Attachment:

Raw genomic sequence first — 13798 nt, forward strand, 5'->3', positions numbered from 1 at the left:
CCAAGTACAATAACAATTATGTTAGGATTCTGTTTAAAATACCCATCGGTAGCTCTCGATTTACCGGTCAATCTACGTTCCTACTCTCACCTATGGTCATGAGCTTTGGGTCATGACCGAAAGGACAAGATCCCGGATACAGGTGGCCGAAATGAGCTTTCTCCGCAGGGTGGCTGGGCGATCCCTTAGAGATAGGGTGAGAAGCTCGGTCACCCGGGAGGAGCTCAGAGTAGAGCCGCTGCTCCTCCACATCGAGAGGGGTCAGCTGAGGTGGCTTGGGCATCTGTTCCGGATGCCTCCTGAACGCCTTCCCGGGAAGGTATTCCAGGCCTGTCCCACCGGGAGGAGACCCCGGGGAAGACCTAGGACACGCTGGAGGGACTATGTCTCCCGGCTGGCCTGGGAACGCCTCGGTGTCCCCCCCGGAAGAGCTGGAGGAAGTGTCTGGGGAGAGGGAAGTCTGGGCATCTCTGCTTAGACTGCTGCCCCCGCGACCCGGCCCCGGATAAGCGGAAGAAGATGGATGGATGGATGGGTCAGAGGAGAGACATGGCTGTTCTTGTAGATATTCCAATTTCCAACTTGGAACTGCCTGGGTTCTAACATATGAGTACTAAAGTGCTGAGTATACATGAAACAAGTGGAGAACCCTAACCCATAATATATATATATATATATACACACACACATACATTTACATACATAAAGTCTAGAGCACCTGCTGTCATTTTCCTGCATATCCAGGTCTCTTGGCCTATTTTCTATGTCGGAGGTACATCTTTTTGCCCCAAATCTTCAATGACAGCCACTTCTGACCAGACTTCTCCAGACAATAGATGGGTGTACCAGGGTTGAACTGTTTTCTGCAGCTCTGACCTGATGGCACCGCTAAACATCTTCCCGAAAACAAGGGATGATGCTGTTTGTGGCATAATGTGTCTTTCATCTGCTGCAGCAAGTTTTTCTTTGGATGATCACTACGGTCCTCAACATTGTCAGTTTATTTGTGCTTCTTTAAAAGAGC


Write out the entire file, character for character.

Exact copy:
Raw genomic sequence first — 13798 nt, forward strand, 5'->3', positions numbered from 1 at the left:
CCAAGTACAATAACAATTATGTTAGGATTCTGTTTAAAATACCCATCGGTAGCTCTCGATTTACCGGTCAATCTACGTTCCTACTCTCACCTATGGTCATGAGCTTTGGGTCATGACCGAAAGGACAAGATCCCGGATACAGGTGGCCGAAATGAGCTTTCTCCGCAGGGTGGCTGGGCGATCCCTTAGAGATAGGGTGAGAAGCTCGGTCACCCGGGAGGAGCTCAGAGTAGAGCCGCTGCTCCTCCACATCGAGAGGGGTCAGCTGAGGTGGCTTGGGCATCTGTTCCGGATGCCTCCTGAACGCCTTCCCGGGAAGGTATTCCAGGCCTGTCCCACCGGGAGGAGACCCCGGGGAAGACCTAGGACACGCTGGAGGGACTATGTCTCCCGGCTGGCCTGGGAACGCCTCGGTGTCCCCCCCGGAAGAGCTGGAGGAAGTGTCTGGGGAGAGGGAAGTCTGGGCATCTCTGCTTAGACTGCTGCCCCCGCGACCCGGCCCCGGATAAGCGGAAGAAGATGGATGGATGGATGGGTCAGAGGAGAGACATGGCTGTTCTTGTAGATATTCCAATTTCCAACTTGGAACTGCCTGGGTTCTAACATATGAGTACTAAAGTGCTGAGTATACATGAAACAAGTGGAGAACCCTAACCCATAATATATATATATATATATACACACACACATACATTTACATACATAAAGTCTAGAGCACCTGCTGTCATTTTCCTGCATATCCAGGTCTCTTGGCCTATTTTCTATGTCGGAGGTACATCTTTTTGCCCCAAATCTTCAATGACAGCCACTTCTGACCAGACTTCTCCAGACAATAGATGGGTGTACCAGGGTTGAACTGTTTTCTGCAGCTCTGACCTGATGGCACCGCTAAACATCTTCCCGAAAACAAGGGATGATGCTGTTTGTGGCATAATGTGTCTTTCATCTGCTGCAGCAAGTTTTTCTTTGGATGATCACTACGGTCCTCAACATTGTCAGTTTATTTGTGCTTCTTTAAAAGAGC